Published Tuesday, 18 December 2012
Tanaiste Eamon Gilmore says the legislation will be based on the X Case ruling. (© Getty)
The announcement comes after lobbying for legislation for the X case, which campaigned for abortion where the woman's life is threatened, including by suicide.
The case happened 20 years ago and involved a teenager who became pregnant after
A High Court banned her from going to England for a termination, despite having suicidal thoughts.
The Supreme Court eventually ruled that despite abortion being illegal in Ireland, a woman had the right to seek a termination if her life was in danger, but no legislation was ever put in place.
The campaign was put in the spotlight again last month, after a dentist suffering a miscarriage died at a Galway hospital when she was allegedly refused an abortion.
In the new year, the Oireachtas Health Committee will hold a series of public hearings ahead of the framing of legislation.
At this stage I don't think it is wise for anyone to pre-empt exactly what will be in the legislation or regulations.
Tánaiste Eamon Gilmore said it is too early to say what will be in the legislation but it will be based on the X case ruling.
He said: "The legislation will obviously have to be within the terms of the constitution, and will also have to be within the terms of the supreme court judgement on the X case which as you recall was a cause which involved suicide."
Choice Ireland spokesperson Stephanie Lord said that the X case ruling means that the Irish government must introduce a provision for suicide in any legislation.
"The next step should be the introduction of a referendum bill that will repeal the 8th amendment.
"It is inhumane that this has not happened before now. There are 4,500 women that travel overseas for abortion services every year, and many more that order pills online to induce abortions at home.
"Women have a right to make the best choice for them under their circumstances, and their right to health care must also be upheld. It is now time to introduce free, safe, and legal abortion on demand in Ireland."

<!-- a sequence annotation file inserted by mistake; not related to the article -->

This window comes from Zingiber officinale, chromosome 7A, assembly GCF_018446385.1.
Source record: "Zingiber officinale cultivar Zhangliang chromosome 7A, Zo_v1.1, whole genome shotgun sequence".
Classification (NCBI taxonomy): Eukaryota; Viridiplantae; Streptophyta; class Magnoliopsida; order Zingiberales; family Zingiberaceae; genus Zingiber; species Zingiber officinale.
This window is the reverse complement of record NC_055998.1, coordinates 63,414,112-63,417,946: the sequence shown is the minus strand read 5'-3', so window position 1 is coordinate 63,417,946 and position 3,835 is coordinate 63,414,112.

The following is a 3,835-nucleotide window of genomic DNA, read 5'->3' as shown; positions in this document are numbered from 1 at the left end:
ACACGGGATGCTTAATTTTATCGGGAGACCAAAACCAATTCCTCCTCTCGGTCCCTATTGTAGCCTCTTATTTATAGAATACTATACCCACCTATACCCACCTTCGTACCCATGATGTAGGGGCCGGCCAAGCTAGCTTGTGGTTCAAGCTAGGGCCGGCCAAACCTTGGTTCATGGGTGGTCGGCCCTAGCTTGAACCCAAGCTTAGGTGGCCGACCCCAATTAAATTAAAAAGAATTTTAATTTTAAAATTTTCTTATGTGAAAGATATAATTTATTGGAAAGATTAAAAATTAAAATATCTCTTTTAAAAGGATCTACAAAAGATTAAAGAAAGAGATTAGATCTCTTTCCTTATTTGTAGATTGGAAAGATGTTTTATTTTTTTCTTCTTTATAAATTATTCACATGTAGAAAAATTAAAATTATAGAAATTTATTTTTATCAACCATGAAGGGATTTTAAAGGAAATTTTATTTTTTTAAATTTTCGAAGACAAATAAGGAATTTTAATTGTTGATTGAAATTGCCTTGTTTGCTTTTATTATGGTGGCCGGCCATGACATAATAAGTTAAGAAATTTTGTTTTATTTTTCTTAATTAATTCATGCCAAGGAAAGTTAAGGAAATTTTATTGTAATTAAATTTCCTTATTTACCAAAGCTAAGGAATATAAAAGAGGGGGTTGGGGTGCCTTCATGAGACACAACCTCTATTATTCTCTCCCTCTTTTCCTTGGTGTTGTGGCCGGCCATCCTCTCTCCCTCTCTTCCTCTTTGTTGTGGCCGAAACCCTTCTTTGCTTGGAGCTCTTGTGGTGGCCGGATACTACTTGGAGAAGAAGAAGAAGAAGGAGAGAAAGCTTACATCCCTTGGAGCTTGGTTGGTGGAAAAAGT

The four Catholic Archbishops of Ireland issued a joint statement on Tuesday night in response to the government's decision.
Cardinal Seán Brady, Archbishop of Armagh; Archbishop Diarmuid Martin, Archbishop of Dublin; Archbishop Dermot Clifford, Archbishop of Cashel & Emly; and Archbishop Michael Neary, Archbishop of Tuam said the decision to legislate "should be of the utmost concern to all."
The statement read:"If what is being proposed were to become law, the careful balance between the equal right to life of a mother and her unborn child in current law and medical practice in Ireland would be fundamentally changed. It would pave the way for the direct and intentional killing of unborn children. This can never be morally justified in any circumstances."
It continued:"The decision of the Supreme Court in the 'X' case unilaterally overturned the clear pro-life intention of the people of Ireland as expressed in Article 40.3.3 of our Constitution. To legislate on the basis of such a flawed judgement would be both tragic and unnecessary.
"The dignity of the human person and the common good of humanity depend on our respect for the right to life of every person from the moment of conception to natural death."
The Archbishops said that the right to life is the most fundamental of all rights.
"It is the very basis for every other right we enjoy as persons."
© UTV News